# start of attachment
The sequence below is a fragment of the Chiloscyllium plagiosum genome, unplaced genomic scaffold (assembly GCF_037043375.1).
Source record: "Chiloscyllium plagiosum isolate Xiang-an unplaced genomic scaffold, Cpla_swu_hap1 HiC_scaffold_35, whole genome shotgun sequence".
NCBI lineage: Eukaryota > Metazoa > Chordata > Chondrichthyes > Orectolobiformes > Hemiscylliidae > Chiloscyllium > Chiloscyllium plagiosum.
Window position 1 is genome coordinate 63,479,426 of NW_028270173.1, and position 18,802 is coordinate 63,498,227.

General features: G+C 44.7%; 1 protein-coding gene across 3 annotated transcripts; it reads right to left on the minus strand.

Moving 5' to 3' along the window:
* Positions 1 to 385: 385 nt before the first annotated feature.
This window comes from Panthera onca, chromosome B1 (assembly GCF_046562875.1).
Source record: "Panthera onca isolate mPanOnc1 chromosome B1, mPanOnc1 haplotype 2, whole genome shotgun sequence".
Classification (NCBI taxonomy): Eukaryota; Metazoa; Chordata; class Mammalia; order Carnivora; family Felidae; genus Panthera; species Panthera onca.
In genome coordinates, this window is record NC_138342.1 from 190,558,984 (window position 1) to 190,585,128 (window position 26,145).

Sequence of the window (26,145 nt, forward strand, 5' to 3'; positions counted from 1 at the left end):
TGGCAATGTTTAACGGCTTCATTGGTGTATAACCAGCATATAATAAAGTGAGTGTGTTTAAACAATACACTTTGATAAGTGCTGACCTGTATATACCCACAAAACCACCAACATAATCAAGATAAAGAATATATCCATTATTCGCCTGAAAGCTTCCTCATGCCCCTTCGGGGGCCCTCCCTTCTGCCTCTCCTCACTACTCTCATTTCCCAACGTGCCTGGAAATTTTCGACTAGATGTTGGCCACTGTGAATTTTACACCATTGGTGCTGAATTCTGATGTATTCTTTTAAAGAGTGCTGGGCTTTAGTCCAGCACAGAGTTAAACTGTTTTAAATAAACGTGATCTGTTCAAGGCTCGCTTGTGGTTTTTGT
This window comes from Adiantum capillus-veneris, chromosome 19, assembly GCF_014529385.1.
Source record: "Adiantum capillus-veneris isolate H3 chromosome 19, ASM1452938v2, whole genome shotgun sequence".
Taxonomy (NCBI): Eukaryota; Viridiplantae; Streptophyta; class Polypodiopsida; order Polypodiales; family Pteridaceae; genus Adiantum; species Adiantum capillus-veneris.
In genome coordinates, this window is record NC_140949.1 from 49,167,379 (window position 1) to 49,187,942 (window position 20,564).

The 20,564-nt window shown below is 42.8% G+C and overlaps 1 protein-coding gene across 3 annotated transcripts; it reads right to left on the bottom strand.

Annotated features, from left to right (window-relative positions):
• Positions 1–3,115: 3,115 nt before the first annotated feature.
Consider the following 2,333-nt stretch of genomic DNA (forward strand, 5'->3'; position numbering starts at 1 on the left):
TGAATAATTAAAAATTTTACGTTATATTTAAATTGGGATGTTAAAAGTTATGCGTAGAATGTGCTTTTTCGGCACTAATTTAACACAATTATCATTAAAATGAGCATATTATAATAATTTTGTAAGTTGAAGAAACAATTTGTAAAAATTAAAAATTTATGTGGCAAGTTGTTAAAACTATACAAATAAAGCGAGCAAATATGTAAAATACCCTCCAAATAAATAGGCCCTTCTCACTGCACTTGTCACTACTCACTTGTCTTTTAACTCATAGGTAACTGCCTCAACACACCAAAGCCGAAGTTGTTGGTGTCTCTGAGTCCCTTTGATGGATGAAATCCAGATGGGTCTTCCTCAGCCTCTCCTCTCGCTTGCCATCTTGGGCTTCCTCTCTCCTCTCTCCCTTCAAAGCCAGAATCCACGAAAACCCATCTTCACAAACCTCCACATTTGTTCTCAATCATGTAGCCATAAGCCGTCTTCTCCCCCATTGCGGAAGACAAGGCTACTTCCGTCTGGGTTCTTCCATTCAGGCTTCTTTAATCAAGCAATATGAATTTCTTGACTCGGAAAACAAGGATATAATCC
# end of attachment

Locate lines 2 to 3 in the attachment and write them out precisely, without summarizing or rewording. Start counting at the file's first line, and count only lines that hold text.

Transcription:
Source record: "Chiloscyllium plagiosum isolate Xiang-an unplaced genomic scaffold, Cpla_swu_hap1 HiC_scaffold_35, whole genome shotgun sequence".
NCBI lineage: Eukaryota > Metazoa > Chordata > Chondrichthyes > Orectolobiformes > Hemiscylliidae > Chiloscyllium > Chiloscyllium plagiosum.